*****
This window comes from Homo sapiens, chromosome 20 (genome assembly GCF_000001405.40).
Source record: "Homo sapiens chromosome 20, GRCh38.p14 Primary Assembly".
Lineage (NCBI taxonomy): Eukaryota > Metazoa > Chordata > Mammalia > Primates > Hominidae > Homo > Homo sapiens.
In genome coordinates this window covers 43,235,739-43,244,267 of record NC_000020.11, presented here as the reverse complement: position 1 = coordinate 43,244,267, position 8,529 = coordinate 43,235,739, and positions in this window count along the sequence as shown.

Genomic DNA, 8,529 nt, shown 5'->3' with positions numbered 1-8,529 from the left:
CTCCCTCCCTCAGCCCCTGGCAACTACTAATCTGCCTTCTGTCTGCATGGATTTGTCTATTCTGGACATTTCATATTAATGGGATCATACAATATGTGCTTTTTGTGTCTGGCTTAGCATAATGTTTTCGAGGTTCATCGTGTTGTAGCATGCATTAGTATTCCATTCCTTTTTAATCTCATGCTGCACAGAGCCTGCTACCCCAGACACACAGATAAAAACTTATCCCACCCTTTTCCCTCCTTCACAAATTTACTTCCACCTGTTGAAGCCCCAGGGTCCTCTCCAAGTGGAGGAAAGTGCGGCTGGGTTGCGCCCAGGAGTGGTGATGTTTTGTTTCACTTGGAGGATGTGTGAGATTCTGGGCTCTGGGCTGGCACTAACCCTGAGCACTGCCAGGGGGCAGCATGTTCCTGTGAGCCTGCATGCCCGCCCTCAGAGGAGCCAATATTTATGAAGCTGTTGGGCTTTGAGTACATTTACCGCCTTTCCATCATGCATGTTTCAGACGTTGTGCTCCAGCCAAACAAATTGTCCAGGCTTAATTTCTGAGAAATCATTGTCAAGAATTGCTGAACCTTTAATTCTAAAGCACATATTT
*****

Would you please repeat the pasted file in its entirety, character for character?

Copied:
This window comes from Homo sapiens, chromosome 20 (genome assembly GCF_000001405.40).
Source record: "Homo sapiens chromosome 20, GRCh38.p14 Primary Assembly".
Lineage (NCBI taxonomy): Eukaryota > Metazoa > Chordata > Mammalia > Primates > Hominidae > Homo > Homo sapiens.
In genome coordinates this window covers 43,235,739-43,244,267 of record NC_000020.11, presented here as the reverse complement: position 1 = coordinate 43,244,267, position 8,529 = coordinate 43,235,739, and positions in this window count along the sequence as shown.

Genomic DNA, 8,529 nt, shown 5'->3' with positions numbered 1-8,529 from the left:
CTCCCTCCCTCAGCCCCTGGCAACTACTAATCTGCCTTCTGTCTGCATGGATTTGTCTATTCTGGACATTTCATATTAATGGGATCATACAATATGTGCTTTTTGTGTCTGGCTTAGCATAATGTTTTCGAGGTTCATCGTGTTGTAGCATGCATTAGTATTCCATTCCTTTTTAATCTCATGCTGCACAGAGCCTGCTACCCCAGACACACAGATAAAAACTTATCCCACCCTTTTCCCTCCTTCACAAATTTACTTCCACCTGTTGAAGCCCCAGGGTCCTCTCCAAGTGGAGGAAAGTGCGGCTGGGTTGCGCCCAGGAGTGGTGATGTTTTGTTTCACTTGGAGGATGTGTGAGATTCTGGGCTCTGGGCTGGCACTAACCCTGAGCACTGCCAGGGGGCAGCATGTTCCTGTGAGCCTGCATGCCCGCCCTCAGAGGAGCCAATATTTATGAAGCTGTTGGGCTTTGAGTACATTTACCGCCTTTCCATCATGCATGTTTCAGACGTTGTGCTCCAGCCAAACAAATTGTCCAGGCTTAATTTCTGAGAAATCATTGTCAAGAATTGCTGAACCTTTAATTCTAAAGCACATATTT